Yin celebrates New Year’s eve with a family in Kazakhstan in 1995. (PHOTO PROVIDED TO CHINA DAILY)

The very first essay, “Dr Patrick Ho Chi-ping and Hong Kong Club”, delineates the story of Ho, a former secretary for home affairs with the HKSAR Government. Yin reproduces the scenes of racial discrimination plaguing Hong Kong under British colonial rule in the 1960s and 1970s. As a young violinist Ho would be prohibited from entering Hong Kong Club through the front entrance, which was reserved for the British and the affluent members. Ho found himself sneaking into the club through the back door, meant to be used by the servants and chefs. Yin is good at writing nuanced stories with elaborate details that could help stimulate a reader’s imagination, encouraging them to get immersed in a deep reflection on history.

The article entitled “If Hong Kong Has a Deng Xiaoping Road” is particularly noteworthy. When he was based in Central Asia for four years, Yin had been to Deng Xiaoping Road in Bishkek, the capital of Kyrgyzstan. Plus, he was aware of a Deng Xiaoping Road in Moscow, Russia’s capital. It made the author wonder why there’s no street named after Deng in Hong Kong. He finds it ironic that there’s no memorialization of Deng in a city that is governed by the “one country, two systems” principle which was originally Deng’s idea, when so many roads in Hong Kong are named after the city’s erstwhile British administrators.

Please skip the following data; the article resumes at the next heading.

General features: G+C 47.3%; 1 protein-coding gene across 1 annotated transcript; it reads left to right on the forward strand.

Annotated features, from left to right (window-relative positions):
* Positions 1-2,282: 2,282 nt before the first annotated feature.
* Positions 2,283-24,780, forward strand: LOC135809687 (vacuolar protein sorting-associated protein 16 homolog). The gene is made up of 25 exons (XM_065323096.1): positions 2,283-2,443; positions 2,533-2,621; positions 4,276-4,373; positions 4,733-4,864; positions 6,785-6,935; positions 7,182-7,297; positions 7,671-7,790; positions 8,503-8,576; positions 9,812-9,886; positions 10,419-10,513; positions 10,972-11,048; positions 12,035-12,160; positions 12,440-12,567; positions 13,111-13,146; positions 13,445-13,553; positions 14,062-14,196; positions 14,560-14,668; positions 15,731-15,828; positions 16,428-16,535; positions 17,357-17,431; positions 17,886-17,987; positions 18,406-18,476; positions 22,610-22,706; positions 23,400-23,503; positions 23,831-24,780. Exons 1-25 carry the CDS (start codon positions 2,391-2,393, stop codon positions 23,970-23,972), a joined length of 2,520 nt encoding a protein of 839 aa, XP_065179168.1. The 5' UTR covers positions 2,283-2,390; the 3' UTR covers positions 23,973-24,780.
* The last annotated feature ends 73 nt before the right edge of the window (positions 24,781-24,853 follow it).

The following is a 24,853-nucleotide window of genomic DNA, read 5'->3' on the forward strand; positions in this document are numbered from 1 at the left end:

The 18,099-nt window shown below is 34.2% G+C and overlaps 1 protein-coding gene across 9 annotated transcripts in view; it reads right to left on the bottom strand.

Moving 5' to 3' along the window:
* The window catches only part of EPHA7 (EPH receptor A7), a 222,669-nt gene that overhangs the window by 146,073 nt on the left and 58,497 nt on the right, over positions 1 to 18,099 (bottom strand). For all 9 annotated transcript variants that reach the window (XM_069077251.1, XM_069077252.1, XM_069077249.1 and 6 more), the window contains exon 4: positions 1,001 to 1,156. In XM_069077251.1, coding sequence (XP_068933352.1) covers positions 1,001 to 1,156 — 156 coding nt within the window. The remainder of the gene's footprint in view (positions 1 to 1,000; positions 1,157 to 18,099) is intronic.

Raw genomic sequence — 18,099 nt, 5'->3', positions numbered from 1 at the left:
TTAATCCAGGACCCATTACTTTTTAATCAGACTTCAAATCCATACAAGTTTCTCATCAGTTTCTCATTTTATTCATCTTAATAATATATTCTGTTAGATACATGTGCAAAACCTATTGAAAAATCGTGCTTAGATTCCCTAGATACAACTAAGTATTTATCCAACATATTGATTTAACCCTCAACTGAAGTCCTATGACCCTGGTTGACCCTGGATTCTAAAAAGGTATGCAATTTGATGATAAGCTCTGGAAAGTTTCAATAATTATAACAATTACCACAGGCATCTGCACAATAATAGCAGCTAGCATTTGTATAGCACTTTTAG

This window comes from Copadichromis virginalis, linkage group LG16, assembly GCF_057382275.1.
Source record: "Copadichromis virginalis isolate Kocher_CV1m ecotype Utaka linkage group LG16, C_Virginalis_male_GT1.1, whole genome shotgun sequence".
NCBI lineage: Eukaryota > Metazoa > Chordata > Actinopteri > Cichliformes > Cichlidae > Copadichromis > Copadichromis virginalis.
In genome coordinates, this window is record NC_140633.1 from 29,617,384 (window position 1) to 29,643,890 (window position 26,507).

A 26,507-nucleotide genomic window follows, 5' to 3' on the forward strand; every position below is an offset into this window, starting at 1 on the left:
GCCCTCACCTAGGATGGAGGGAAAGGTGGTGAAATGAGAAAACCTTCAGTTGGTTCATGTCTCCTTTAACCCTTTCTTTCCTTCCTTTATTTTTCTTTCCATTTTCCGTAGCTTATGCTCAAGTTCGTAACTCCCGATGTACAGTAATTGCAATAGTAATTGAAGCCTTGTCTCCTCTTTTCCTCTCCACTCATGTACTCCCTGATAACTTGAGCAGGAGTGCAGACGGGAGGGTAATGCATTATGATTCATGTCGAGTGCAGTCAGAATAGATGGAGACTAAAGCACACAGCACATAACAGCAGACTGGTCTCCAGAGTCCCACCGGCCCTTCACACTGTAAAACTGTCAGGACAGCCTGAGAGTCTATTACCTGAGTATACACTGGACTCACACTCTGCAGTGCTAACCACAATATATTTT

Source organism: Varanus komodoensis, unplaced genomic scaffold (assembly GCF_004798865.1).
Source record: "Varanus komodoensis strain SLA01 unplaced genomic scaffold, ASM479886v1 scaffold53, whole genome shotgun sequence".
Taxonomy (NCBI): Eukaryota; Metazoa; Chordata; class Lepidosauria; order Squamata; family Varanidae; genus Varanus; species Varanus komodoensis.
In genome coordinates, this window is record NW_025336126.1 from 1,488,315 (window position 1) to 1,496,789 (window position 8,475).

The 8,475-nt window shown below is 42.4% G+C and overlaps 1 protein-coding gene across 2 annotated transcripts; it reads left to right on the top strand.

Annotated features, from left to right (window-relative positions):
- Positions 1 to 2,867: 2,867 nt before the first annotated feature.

Yin’s telling of the history of the Silk Road and its importance in our own times is a major highlight of the book. Yin worked as a Russian interpreter in Poland during the Cold War. After the Soviet Union collapsed, he was a correspondent for People’s Daily in five Central Asian countries, including the Republic of Kazakhstan. As a result, he came to be an expert on Central Asian issues and this book is informed by the wealth of experiences, distilled from his exposure to such diverse cultures.

Yin goes plucking cherries in his hometown in Yantai, Shandong province. (PHOTO PROVIDED TO CHINA DAILY)